Just next to the Nairobi National Park is a nonprofit conservation trust which was established in 1977, shortly after the death of David Sheldrick. He and his wife, Daphne, were the first to use techniques of raising orphaned black rhinos and elephants, whose parents were killed due to poaching, in order to reintroduce them back into the wild. Of these animals, the elephants seem to get the most attention. It is for this reason that many refer to this wildlife trust as simply the Elephant Orphanage. For a donation of 300 Kenyan shillings patrons can come to view baby elephants being fed, playing soccer, and even receiving a mud bath from 11AM to Noon.
As it was with the Giraffe Centre, it was possible to get so remarkably close to the baby elephants that I could even touch them. All that separated me from them was a small yellow rope about four feet high. We were all advised to watch our toes if an elephant walked by. Although they were still young, a baby elephant can weigh over 350 lbs!
Interesting Elephant Facts
- An African elephant is larger than an Asian elephant and has enormous Africa shaped ears.
- The largest African elephant recorded weighed over nine tons and stood more than twelve feet high at the shoulder.
- Elephant trunks can get very heavy. It is not uncommon to see elephants resting them over a tusk!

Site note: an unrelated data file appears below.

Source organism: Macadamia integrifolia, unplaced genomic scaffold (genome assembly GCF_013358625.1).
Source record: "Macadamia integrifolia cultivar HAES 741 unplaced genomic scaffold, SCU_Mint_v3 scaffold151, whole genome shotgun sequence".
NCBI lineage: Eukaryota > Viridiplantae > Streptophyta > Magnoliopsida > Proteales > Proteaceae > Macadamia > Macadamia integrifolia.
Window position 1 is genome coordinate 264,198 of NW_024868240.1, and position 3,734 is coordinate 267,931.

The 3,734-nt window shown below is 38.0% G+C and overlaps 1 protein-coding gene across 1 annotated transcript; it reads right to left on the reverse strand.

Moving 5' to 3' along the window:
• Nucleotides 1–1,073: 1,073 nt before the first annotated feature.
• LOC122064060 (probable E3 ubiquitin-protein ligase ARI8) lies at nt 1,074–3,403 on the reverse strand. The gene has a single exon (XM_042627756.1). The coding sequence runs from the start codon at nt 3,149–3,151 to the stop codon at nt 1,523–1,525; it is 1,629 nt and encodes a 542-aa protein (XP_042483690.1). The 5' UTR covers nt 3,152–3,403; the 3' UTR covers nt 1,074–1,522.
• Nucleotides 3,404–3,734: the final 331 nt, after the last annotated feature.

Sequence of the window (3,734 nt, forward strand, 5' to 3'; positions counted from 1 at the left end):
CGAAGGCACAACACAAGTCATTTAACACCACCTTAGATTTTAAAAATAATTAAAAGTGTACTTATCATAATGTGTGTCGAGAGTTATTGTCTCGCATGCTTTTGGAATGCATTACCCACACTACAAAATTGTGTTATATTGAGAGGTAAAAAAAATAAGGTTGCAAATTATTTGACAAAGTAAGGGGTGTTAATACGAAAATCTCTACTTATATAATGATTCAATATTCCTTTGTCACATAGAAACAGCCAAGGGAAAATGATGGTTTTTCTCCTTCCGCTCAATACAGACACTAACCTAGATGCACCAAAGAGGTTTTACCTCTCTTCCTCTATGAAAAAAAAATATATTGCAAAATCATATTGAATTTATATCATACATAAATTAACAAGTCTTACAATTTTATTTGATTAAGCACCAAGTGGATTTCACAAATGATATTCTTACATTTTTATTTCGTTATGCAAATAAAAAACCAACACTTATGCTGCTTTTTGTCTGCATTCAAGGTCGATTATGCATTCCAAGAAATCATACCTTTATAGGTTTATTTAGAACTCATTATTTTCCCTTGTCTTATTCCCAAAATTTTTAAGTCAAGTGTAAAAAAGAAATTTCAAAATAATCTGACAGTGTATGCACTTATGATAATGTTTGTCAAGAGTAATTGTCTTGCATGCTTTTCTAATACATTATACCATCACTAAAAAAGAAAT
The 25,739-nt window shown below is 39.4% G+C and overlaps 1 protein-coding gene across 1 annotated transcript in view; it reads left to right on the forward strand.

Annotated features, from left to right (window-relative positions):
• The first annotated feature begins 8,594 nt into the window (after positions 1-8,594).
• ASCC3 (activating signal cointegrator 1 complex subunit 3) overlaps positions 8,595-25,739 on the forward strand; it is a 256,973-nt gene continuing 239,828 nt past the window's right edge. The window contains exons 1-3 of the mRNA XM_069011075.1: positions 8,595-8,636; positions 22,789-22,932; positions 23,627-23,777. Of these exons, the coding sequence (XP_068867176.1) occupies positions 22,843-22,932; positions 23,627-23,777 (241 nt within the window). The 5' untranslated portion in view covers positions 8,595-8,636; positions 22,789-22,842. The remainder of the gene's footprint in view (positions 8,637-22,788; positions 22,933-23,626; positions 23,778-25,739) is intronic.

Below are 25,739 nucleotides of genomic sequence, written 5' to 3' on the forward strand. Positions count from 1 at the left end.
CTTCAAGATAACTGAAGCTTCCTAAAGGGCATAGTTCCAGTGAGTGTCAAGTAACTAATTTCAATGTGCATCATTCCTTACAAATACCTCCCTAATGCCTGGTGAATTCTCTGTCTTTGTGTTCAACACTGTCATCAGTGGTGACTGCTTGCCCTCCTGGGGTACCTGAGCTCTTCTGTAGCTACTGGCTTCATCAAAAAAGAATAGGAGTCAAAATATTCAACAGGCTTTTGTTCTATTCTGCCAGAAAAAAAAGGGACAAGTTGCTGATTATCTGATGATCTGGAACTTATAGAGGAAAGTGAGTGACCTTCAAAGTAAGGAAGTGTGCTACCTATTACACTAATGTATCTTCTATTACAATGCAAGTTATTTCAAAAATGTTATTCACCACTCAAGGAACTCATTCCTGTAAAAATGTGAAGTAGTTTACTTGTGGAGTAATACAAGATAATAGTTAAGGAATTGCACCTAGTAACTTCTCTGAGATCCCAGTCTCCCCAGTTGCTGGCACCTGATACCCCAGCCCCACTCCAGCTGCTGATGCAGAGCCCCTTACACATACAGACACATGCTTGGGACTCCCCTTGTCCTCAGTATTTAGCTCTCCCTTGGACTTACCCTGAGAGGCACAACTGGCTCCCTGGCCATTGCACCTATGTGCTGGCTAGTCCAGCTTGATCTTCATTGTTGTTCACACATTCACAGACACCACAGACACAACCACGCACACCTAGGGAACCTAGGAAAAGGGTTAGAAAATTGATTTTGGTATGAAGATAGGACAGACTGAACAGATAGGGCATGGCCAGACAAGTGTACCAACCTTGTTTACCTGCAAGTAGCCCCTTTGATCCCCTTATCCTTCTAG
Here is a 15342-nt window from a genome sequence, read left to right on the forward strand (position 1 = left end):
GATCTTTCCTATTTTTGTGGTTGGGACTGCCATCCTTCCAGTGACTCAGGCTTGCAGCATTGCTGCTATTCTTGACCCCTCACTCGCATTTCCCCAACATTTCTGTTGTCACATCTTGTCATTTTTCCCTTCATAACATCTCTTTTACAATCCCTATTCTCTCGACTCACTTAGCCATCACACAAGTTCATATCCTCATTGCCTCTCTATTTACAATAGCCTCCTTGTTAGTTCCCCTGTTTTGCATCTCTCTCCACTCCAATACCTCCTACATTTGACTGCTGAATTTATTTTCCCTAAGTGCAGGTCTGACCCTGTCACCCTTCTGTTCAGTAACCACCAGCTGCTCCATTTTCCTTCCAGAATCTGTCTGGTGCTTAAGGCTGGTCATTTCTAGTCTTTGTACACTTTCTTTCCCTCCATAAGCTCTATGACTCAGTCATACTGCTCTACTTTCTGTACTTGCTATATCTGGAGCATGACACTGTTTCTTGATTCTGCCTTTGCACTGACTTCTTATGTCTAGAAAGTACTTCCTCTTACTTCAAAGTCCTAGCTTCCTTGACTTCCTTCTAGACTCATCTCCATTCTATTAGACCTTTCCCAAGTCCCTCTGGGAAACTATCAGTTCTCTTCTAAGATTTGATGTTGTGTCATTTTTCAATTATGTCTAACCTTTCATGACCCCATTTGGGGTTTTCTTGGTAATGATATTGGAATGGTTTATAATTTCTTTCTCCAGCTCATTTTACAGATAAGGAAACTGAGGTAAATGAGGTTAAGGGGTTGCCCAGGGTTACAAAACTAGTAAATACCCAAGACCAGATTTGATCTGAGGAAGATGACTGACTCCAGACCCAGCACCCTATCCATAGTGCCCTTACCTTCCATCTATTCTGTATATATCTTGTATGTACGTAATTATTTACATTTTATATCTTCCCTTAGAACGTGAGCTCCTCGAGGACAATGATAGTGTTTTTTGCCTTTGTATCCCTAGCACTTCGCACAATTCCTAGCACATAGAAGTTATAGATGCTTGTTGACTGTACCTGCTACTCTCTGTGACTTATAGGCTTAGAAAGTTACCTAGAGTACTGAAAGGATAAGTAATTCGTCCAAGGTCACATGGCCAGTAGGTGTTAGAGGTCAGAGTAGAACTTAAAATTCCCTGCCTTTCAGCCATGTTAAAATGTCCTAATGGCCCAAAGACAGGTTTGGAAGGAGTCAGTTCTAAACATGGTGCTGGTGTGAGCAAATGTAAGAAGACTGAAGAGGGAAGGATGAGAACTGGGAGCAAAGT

- Elephants don't drink with their trunks, but use them as "tools" to drink with. This is accomplished by filling the trunk with water and then using it as a hose to pour it into the elephant's mouth.
- Elephants cry, play, have incredible memories, and laugh!
- Elephants grieve at a loss of a stillborn baby, a family member, and in many cases other elephants.
- Most of the communication between elephants cannot be heard by humans.
- An elephant’s trunk is boneless and composed of 40,000 muscles.
- An elephant’s trunk is powerful enough to kill a lion with a single swipe, yet the finger-like lobes at the end are adept enough to pluck a feather from the ground.
- An elephants ears are packed with blood vessels, and when flapped, they quickly lower the animal’s body temperature.
- An elephant can charge at more than 25 miles per hour.
- An elephant has six sets of teeth, each replacing the next over it’s lifetime.
- An adult elephant eats over 200lbs. of food per day.
- When an elephant begins to lose it’s last set of teeth it starves to death.